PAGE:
Web programmers can read, modify and adapt
live pages coming from the Web to their own
the new 3D extensions are xml-based and,
therefore, they can be easily manipulated with
popular Web environments and technologies
(ASPX, PHP, JSP, …).
In this scenario, the efficiency drawback of
interpreted languages, like ECMAScript (also
known as JavaScript or JS, i.e. the interpreted client-
side language used to manipulate the DOM) can be
critical when large datasets are manipulated. So even
if ECMAScript is easy to use for processing HTML
events, it is not always suitable for 3D graphic
effects, interactions and animations.
In order to estimate this breaking point (i.e. when JS
become insufficient for smooth animations or
responsive pages), we measure the speed
degradation of a JS animated cone trees as a function
of the increasing number of nodes. More
specifically, we ran a set of randomly generated
cone trees with an increasing number of nodes on
different personal computers (we used X3DOM
v1.0, Firefox v4.0 Beta 6, ten different computers
with graphic cards ranging from GeForce Go 6200
to GeForce 9200M GS with OpenGL v7.15 driver
and DirectX 9.0c or 10).
In table 1, and in fig. 1, frame per second (fps)
and latency trends are shown as a function of the
increasing number of vertexes (#Pnts) and triangles
(#Tris) in the cone trees. All results are based on the
X3DOM built-in performance indicators. The same
test, performed with X3D and Octaga Player on the
same machines, gives no noticeable latency and no
reduction in fps.
This measure doesn’t take into account complex
factors like the adoption of shaders, animated
textures and other complex aspects, but we feel that
it can be useful as rule of thumb for Web
The test shows that JavaScript can be currently
exploited to effectively manage thousands of
triangles, already sufficient to manage small to
medium data sets. We feel that, since X3DOM is
still in its infancy and ECMAScript interpreters are
under active improvements, better performances can
be expected.
Table 1: Cone tree performance.
Tree size fps Latency [s] #Pnts #Tris
75 14 0 1800 900
150 10 0,1 3600 1800
300 9 0,1 5400 2700
600 7 0,2 10800 5400
1200 4 0,25 21600 10800
2400 2 0,4 43200 21600
900 1800 2700 5400 10800 21600
Figure 1: Cone tree performance diagram.
Three phases are needed to design and implement
data visualization components in Blender. We start
to model the root node of the Cone Tree (CT) as a
sphere, the other nodes as prisms, and the tree
branches as wires. Parent nodes differ from leaves
because of the color, whose intensity is proportional
to the number of children nodes. This modelling
phase is rapid and effective and it’s easy to evaluate
different geometries for different presentation
solutions. The geometric primitives are completed
with the desired behaviours, described as networks
of logic bricks. In fig. 2, for example, the logic brick
network used for expand and collapse methods of
the node class is arranged in three columns: the first
column shows mouse events; the central column is
for “controllers” which compose the detected events
by means of Boolean operators (and, or, ...) and
Python scripts; the third column is for “actuators”, in
charge to change the visual aspects (and other
properties) of the tree components, to respond to the
user requests (expand-collapse). Geometric
primitives and behaviours are then “packed” as a
library of python classes (cone_tree, root_node,
level, leaf_node, parent_node) to enforce the object
orientation paradigm and to facilitate the code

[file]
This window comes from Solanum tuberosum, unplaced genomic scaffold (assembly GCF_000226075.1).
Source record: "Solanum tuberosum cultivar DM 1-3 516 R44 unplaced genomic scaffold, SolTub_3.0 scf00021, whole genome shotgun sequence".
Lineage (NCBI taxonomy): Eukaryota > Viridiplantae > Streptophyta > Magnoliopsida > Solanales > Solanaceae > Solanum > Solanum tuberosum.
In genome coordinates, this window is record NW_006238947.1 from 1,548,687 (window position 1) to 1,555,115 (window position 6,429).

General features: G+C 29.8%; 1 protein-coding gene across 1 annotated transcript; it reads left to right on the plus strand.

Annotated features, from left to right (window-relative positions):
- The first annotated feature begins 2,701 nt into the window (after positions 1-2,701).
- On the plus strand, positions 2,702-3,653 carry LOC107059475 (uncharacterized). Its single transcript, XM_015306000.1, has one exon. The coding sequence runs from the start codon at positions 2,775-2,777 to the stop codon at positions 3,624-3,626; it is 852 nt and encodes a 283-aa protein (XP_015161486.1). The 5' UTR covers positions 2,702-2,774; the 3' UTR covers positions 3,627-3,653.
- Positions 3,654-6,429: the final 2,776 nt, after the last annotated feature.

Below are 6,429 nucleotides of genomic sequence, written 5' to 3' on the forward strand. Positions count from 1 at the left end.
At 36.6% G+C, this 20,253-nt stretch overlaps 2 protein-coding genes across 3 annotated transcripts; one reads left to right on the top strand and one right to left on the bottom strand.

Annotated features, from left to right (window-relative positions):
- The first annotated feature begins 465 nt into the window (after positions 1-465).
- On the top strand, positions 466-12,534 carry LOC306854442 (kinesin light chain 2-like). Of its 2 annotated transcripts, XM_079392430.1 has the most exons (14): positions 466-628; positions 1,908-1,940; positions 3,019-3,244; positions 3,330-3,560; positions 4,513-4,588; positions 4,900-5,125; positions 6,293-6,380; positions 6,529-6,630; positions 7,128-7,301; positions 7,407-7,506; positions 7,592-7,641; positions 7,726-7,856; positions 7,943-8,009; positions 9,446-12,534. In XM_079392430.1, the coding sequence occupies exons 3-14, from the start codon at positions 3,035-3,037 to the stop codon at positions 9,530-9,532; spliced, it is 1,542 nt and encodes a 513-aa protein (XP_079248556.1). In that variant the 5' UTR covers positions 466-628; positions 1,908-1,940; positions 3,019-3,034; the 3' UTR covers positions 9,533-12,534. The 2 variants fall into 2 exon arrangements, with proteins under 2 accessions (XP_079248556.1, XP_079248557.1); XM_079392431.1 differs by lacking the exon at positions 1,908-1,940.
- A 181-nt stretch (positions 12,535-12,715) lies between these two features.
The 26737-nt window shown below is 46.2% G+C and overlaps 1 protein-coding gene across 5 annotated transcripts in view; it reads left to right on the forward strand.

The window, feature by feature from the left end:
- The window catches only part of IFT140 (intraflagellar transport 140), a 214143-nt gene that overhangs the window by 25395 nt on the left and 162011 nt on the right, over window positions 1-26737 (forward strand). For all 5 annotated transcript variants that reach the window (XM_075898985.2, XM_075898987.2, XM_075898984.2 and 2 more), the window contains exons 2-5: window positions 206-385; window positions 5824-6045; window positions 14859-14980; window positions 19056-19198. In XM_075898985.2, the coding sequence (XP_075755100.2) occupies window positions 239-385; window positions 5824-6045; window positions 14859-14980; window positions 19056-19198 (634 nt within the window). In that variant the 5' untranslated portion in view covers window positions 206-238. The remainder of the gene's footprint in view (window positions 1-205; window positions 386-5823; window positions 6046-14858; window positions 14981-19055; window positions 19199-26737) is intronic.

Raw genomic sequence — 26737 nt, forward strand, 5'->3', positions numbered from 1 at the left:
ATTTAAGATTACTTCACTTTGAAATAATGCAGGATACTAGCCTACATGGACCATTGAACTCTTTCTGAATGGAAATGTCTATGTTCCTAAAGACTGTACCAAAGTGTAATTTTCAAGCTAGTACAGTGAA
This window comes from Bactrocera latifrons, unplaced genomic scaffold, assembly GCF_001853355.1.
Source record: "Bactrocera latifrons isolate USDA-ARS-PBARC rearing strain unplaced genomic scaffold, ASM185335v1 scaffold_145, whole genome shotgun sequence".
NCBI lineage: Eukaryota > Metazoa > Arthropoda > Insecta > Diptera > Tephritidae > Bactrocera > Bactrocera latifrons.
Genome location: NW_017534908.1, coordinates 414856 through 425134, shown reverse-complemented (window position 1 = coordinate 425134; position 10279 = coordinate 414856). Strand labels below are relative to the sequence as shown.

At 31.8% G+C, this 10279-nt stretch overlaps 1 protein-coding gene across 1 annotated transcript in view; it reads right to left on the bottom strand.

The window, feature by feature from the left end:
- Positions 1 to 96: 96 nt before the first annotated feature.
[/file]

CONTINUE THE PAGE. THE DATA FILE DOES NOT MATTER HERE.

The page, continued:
maintainability and reuse. The constructor of the
cone_tree class, implemented as a Python script, is
in charge to dynamically load the tree nodes from a
relational table. For simplicity and portability, the
table is created by means of the SQLite DBMS that
is part of the standard Blender installation. An
instance of the CT is represented in fig. 3.
Figure 2: ConeTree: logic bricks network defining the
expand and collapse methods of the node class.
Figure 3: An instance of the ConeTree implemented in
4.1 System Architecture
Each data visualization component (like the CT),
coming from the previously described approach, is
saved as a .blend file and can be trans-coded to X3D
or XHTML by means of our GBX (Graphics and
Behavior Exporter) tool, which consists of a set of
software modules developed with different
GBX parses the geometric primitives and the
related logic brick networks and send them to the
Mapper module, in charge to generate the X3D
primitives corresponding to each blender construct,
while preserving the grouping and hierarchy
relationships coming from Blender. The generated
X3D primitives are therefore transformed in a .xml
stream by means of a stored procedure implementing
the LR topological numbering algorithm (Appelquist
The output of GBX can be included in any
.xhtml file, published by means of any web server
and can be directly rendered in 3D by any suitable
IVAPP 2011 - International Conference on Information Visualization Theory and Applications
web browser. Thanks to the X3DOM integration
framework, each geometric primitive and each
method of the CT are fully integrated within DOM
of the web page, so that it’s very easy to use for web
applications. As discussed in the previous section,
the performance of these kind of Web3D
applications is low to medium (thousands of
triangles), but yet sufficient for embedding 3D data
visualization components in standard web pages.
In conclusion, the current implementation of the
GBX tool, which we created to validate the proposed
approach, is able to automatically export simple
Blender applications, like the CT, in X3D and
XHTML. This is useful for prototyping purposes, to
test the visualization capabilities of the new
X3DOM framework and to embed interactive 3D
components in HTML5-compliant web pages.
In the future we will investigate about the
implementation of more realistic data visualization
components and about its integration with the
current technologies for dynamic Web pages
(AJAX3D, ASPX, PHP, JSP, ...) and with the main
open source frameworks and applications (Joomla,
Moodle,...). For the reason that currently the Web
largely relies on relational DMBS and dynamic
pages, we feel that data visualization could play a
central role in the future Web and the proposed
components are suitable for creating dynamic and
interactive visualization.